One of the many problems with governments getting involved in setting monetary policy is that the conduct of monetary policy necessarily picks winners and losers. Due to the distributional effects of who gets to use the government’s new money first, those who get the new money before prices rise are able to benefit handsomely, while those who only see the money after prices have risen are impoverished. That’s a pretty well known effect, but one that central banks throughout history have tried to deny. But now new research is confirming what everyone knew all along: the monetary policy of the past century has benefited the rich more than anyone else.
The Dutch central bank recently published a paper looking at the wealth of the top 1% and how their share of national wealth reacts to monetary policy. Not surprisingly, they found that the top 1% increase their share of wealth by 1 to 6 percentage points in the aftermath of expansionary monetary policy. That only stands to reason, given how easy money and low interest rates spur significant rises in asset prices.
The Dutch researchers also pointed out that previous central bank research into this issue looks only at short-run effects of monetary policy on income inequality, which offers a much less convincing case. As anyone looking at charts of income inequality in the United States can plainly see, inequality is a long-term phenomenon, and its effects have definitely gotten stronger as the Federal Reserve has engaged in more and more expansionary monetary policy.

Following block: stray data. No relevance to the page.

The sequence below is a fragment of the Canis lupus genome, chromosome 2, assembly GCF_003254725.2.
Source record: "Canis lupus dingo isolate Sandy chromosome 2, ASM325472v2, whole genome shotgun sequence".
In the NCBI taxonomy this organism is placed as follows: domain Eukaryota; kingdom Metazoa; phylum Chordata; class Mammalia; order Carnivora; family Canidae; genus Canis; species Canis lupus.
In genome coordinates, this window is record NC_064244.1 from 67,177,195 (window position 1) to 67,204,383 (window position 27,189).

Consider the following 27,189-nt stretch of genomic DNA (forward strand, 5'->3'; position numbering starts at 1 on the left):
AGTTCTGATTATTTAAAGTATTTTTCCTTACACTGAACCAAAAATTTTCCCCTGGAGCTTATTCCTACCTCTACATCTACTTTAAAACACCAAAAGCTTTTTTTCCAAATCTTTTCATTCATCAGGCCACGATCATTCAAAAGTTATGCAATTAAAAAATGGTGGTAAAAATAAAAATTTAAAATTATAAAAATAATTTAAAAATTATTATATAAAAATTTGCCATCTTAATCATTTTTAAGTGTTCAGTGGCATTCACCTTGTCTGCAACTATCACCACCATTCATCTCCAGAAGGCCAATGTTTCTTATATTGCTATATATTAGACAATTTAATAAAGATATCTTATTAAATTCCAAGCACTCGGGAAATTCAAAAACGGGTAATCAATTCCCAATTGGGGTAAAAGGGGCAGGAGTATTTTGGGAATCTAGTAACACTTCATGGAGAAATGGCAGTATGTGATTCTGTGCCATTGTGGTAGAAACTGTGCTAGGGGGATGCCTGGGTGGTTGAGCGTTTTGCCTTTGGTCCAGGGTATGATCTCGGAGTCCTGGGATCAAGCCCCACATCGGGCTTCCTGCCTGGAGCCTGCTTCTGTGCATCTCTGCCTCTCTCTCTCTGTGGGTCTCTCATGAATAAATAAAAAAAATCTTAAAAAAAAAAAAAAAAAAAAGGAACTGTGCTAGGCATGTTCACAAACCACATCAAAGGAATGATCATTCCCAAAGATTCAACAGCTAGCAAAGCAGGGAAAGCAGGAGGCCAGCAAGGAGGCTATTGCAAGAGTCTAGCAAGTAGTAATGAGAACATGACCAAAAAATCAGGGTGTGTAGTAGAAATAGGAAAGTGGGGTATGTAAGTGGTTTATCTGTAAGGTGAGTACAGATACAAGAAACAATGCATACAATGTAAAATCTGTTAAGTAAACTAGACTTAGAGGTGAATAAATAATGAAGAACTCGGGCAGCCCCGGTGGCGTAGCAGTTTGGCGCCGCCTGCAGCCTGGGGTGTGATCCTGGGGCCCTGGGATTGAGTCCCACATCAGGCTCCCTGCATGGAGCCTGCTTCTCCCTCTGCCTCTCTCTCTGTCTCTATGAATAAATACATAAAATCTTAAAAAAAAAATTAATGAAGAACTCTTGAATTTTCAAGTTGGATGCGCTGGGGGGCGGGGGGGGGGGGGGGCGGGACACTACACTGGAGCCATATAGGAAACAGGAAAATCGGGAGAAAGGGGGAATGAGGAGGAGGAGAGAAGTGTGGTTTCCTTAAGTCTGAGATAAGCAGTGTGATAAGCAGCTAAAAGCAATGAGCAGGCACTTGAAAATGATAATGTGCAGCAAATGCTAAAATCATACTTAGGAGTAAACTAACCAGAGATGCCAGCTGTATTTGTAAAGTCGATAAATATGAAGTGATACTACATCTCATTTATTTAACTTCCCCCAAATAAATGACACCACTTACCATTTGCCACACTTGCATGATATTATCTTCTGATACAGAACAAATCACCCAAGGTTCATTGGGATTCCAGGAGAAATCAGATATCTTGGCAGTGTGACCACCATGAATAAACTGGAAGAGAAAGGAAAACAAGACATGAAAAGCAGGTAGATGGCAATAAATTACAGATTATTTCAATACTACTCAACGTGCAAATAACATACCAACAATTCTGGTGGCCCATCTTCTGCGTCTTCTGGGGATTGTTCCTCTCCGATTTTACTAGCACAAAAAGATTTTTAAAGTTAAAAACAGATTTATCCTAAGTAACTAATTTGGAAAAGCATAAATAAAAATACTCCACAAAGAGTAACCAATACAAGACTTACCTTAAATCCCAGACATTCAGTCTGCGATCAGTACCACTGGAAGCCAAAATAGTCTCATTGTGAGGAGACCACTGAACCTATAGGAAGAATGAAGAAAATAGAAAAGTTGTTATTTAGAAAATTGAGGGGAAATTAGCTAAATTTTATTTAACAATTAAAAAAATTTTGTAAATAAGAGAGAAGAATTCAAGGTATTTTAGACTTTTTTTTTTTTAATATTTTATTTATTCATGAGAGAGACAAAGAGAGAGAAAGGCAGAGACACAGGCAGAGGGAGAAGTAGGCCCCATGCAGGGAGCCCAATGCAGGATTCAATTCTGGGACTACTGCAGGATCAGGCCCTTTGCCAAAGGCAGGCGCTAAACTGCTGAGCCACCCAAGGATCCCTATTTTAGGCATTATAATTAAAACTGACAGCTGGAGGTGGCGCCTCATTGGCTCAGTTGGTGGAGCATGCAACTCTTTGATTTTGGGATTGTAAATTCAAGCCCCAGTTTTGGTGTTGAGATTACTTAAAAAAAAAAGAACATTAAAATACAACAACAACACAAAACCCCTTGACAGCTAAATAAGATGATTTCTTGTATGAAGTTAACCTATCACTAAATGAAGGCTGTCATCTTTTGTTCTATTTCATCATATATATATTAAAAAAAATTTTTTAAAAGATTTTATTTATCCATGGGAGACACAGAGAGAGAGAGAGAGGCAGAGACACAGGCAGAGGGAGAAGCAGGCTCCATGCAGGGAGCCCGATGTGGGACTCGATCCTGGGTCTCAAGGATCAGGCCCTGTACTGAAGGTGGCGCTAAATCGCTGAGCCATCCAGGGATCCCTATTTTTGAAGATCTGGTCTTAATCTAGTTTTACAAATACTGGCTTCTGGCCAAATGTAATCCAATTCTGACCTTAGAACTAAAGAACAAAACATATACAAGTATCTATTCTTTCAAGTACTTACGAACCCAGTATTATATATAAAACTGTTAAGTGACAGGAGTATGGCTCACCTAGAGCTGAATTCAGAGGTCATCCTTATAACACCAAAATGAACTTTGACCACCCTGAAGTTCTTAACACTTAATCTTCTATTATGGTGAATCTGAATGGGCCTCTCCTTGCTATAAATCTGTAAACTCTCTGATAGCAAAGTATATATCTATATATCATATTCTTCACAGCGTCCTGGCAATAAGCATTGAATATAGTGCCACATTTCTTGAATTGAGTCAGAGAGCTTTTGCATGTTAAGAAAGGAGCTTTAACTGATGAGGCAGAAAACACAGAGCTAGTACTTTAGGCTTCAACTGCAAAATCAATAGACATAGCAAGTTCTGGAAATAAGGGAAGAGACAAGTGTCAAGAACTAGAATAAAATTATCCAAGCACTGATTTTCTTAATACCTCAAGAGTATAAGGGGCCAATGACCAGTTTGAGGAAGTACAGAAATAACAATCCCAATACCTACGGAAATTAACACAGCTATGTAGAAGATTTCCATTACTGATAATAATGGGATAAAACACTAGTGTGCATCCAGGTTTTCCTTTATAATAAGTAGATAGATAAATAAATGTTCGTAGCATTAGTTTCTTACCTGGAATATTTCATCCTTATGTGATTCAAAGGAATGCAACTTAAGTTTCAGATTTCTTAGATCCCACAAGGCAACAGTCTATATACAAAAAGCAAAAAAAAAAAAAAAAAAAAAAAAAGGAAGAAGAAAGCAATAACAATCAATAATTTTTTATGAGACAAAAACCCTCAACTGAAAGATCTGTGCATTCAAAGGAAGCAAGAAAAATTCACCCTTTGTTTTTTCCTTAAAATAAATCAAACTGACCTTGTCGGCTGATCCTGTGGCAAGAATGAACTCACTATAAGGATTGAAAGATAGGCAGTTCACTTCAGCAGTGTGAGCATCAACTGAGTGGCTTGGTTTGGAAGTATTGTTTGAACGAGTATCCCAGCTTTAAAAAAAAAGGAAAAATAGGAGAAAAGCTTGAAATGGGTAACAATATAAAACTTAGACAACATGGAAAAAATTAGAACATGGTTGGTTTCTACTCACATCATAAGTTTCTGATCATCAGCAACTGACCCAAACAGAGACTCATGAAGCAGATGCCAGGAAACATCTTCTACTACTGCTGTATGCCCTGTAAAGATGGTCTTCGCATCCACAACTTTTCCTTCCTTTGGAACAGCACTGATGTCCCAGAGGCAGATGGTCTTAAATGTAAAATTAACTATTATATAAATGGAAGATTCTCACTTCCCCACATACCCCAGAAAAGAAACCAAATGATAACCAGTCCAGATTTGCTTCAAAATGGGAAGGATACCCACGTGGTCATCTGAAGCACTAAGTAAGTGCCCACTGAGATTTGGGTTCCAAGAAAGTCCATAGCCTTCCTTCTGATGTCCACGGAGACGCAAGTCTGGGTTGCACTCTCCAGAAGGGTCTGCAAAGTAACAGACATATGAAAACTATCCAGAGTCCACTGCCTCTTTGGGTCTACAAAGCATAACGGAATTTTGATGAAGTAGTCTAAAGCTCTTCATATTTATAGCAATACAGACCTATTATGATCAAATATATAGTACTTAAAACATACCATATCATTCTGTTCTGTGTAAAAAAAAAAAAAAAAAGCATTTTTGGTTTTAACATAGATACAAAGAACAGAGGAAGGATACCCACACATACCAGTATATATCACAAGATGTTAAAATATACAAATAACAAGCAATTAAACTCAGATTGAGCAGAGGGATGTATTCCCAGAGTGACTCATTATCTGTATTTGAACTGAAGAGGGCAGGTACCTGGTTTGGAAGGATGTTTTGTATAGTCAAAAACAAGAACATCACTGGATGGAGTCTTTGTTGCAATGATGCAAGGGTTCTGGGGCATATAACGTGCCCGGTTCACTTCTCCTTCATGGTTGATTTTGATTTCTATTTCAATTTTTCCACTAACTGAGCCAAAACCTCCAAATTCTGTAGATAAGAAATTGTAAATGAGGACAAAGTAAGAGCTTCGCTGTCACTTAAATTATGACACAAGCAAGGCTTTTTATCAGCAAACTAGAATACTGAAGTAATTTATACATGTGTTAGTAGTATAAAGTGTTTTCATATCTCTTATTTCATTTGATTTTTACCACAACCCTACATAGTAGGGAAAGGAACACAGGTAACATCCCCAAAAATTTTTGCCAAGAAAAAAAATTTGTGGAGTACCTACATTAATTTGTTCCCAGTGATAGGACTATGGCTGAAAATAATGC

The Fed may continue to try to deny its role in exacerbating income inequality in the United States, but the evidence is clearly there. From the high-flying Wall Street executives whose compensation always seems to increase to the people on Main Street who only see their grocery bills increase, it’s clear that the rich are getting richer and the poor are getting poorer. And unless the Fed is called out for its actions, it’ll be capitalism as a whole that will get the blame rather than crony corporatism and loose monetary policy.